This entry was posted in Physics. Bookmark the permalink.

19 Responses to Physics, guitars and pitch harmonics

  1. Blake Stacey says:

    I believe the phrase is, “Do not look into laser with remaining eye.”

  2. Blake: Though, to counter your argument, any good physicist should make sure an experimental result is repeatable…

  3. babs67 says:

    Your desire to learn to play the guitar was on a whim? I thought it was so you could “score with chicks.”

  4. babs67 wrote: “I thought it was so you could “score with chicks.””

    It got you, didn’t it? 😛

  5. Micah Stewart says:

    Very interesting article actually, I would have never thought there was formula’s to playing guitar, I’m a structural engineer in training, lol, but i love metal, rock, and all things guitar!! Thanks for posting this it was a very interesting read.

  6. JB8544 says:

    This is really cool. I am a student that just started taking physics and I’m also a guitarist. Physics rocks!

  7. Kayla says:

    I score boyss everyday cause i play the guitarrr ;P

  8. H. R. Park says:

    Your article is strongly impressed on me.
    I’m wondering if there are some physics papers or books related to pinch harmonics of guitar playing.

  9. NM2433 says:

    Awesome article!
    I’ve been playing for over 2 years and am doing a project on exactly this sort of thing: the physics of guitars.
    One question: What is the model or make of your guitar? It’s really slick looking and I can’t find it anywhere. Thanks!

  10. David Farrell says:

    I have attached an oscilloscope to my guitar. Realizing that it will show all the modes for any string plucked, I did not expect to see any clear single trace. What I found is that several chords and some harmonics can produce a single trace, normally you get several modes on top of each other. Some of these special single trace shapes look like a crown that is slowly rotating, the frequency of the rotation appears to match the rate at which the guitar is loosing amplitude. I then hooked up feedback to keep it going and this is totally cool. Suggest you try this and come up with a theory on why the rotation rate slightly varies between these traces. Energy methods may apply. The math gets complex. I think I am looking at a coupling term such as in the D matrix since spring axial stiffness dominates normally. Bending is usually ignored in the strings.

  11. David Farrell says:

    Also, a pal of mine, who is an aerospace engineer like myself, suggested using a FFT to identify these freqencies and to verify that they add together to form the shapes shown on the oscilloscope as only a single trace. In other words these odd shapes are formed by adding all these frequencies and whatever it is that causes these to appear to rotate, like a crown spinning on the vertical axis, can be explained . I would not mind anyones input on this, I dont think it will explain it myself, but it may help. It is obviously a non linear effect and the energy is bleeding out – either off the ends of the strings or due to air friction as well. When feedback happens the same shape can be held , but you can see the tendancy to have frequency creep as the deflections get smaller. The amplitude does affect the tonal response.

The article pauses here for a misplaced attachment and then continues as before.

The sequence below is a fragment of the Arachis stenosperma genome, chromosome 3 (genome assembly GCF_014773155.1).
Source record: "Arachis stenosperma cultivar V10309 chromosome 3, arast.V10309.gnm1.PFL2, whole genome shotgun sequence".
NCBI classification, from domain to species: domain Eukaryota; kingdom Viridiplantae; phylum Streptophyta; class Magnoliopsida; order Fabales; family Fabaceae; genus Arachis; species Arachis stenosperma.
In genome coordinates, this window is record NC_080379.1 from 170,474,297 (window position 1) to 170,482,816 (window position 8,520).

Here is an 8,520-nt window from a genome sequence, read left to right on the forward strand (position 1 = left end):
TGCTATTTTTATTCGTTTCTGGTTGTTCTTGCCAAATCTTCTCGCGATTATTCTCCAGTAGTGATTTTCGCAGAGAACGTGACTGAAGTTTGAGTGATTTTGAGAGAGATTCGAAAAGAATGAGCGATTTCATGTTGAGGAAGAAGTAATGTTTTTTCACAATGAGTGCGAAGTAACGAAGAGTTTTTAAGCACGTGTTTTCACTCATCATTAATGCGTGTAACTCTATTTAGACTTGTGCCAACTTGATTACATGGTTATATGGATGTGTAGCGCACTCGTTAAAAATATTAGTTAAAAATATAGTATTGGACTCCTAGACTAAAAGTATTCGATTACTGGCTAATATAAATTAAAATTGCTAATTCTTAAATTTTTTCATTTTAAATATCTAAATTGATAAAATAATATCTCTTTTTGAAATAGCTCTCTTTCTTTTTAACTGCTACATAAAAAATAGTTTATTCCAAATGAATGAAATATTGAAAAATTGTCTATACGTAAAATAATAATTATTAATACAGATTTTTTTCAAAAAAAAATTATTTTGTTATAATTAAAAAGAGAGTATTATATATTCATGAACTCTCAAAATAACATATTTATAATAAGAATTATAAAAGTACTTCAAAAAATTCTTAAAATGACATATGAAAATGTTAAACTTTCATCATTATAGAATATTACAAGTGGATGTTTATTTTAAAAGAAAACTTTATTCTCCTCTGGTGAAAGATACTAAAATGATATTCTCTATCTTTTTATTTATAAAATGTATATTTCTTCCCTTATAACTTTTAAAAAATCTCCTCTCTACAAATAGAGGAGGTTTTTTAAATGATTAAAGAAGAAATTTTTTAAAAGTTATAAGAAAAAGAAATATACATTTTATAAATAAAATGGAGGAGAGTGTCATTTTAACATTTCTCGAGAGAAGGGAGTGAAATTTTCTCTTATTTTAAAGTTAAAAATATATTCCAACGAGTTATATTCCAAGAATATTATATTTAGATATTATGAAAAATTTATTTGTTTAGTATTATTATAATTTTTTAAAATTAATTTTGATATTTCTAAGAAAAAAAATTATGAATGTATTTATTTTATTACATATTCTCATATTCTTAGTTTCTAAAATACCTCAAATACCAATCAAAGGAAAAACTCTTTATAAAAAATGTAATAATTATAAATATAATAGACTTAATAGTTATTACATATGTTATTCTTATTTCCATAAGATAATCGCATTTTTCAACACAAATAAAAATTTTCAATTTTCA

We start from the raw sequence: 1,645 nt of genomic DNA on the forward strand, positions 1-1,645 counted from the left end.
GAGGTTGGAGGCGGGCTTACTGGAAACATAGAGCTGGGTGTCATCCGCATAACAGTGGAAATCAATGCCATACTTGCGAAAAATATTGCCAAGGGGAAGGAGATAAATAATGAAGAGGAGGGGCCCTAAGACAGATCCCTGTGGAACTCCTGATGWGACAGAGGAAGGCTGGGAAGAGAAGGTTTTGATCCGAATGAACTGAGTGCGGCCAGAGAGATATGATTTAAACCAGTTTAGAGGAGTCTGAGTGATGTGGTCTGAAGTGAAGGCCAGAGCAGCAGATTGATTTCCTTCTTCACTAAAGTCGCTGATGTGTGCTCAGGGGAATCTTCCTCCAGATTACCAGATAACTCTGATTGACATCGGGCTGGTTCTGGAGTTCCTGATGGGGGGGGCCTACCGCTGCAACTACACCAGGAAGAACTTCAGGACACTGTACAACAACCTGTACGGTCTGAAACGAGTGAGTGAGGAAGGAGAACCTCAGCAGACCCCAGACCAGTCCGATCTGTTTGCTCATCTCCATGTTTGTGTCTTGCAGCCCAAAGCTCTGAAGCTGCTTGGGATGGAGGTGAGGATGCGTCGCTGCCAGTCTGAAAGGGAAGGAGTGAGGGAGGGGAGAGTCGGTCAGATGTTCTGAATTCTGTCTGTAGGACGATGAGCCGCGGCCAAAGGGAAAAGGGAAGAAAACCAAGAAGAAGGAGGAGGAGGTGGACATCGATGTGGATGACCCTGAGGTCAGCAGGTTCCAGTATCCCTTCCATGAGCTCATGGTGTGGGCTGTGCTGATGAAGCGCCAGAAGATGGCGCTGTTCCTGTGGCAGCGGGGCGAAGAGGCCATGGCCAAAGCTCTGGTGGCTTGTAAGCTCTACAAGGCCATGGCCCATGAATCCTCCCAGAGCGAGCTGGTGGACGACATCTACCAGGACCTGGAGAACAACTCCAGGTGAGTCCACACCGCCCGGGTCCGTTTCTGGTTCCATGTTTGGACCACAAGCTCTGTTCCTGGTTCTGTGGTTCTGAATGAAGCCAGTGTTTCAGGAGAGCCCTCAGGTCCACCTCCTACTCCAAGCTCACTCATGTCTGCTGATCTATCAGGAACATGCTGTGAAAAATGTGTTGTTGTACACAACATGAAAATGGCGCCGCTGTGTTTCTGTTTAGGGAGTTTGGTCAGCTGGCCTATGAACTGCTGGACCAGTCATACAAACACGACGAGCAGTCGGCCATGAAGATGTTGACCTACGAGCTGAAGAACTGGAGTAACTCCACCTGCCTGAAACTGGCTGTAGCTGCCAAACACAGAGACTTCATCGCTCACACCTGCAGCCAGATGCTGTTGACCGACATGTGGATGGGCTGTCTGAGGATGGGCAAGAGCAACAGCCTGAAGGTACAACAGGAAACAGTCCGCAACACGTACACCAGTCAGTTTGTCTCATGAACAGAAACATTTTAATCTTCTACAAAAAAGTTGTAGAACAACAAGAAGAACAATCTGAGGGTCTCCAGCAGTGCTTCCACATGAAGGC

• David Farrell says:

      One more thing, there is a slight difference between the oscilloscope single traces formed when this is placed into a feedback – amp and the gain is dialed up – amp is close to the guitar, so sonic vibration excites the strings. In the case of plucking a single string harmonic, with a single trace shown, I found that the other strings try to find this freqency or creep in other modes, so you have to damp them with your hand. This tells me that even though I plucked a string, and that is dominant, the nearby response from the unplucked strings factors into what you are hearing. Normally nobody would believe this. This concept does not work as well with chords making a single trace , which is very interesting. The strings can excite each other and it is more robust as far as holding onto the single trace pattern on the oscilloscope. There is less creep . This is intuitive as a guitarist. Lots of fun to see these. My teenagers love it and show it to pals.

  12. trent thomas says:

    how much for the guitar lol

  13. Trish says:

    I am currently working on a physics project about the physics of guitars. I never really thought about this topic much until i was assigned it for a research paper. This blog helped me out so much! Thank you! and Sweet guitar by the way 🙂

  14. Jim says:

    Thank you for this article, it’s helped me to understand how harmonics work.

    The reason I was searching for the science of harmonics is due to slight confusion after realising I can play a harmonic on the 12th fret, remove my finger and then place it gently on the string again without muting the string. Similarly I realised I could play a harmonic on the 5th fret and remove my finger and place it gently above the 12th fret without muting the note, and now I know why 😀

Leave a Reply

Fill in your details below or click an icon to log in: Logo

You are commenting using your account. Log Out /  Change )

Facebook photo

You are commenting using your Facebook account. Log Out /  Change )

Connecting to %s

This site uses Akismet to reduce spam. Learn how your comment data is processed.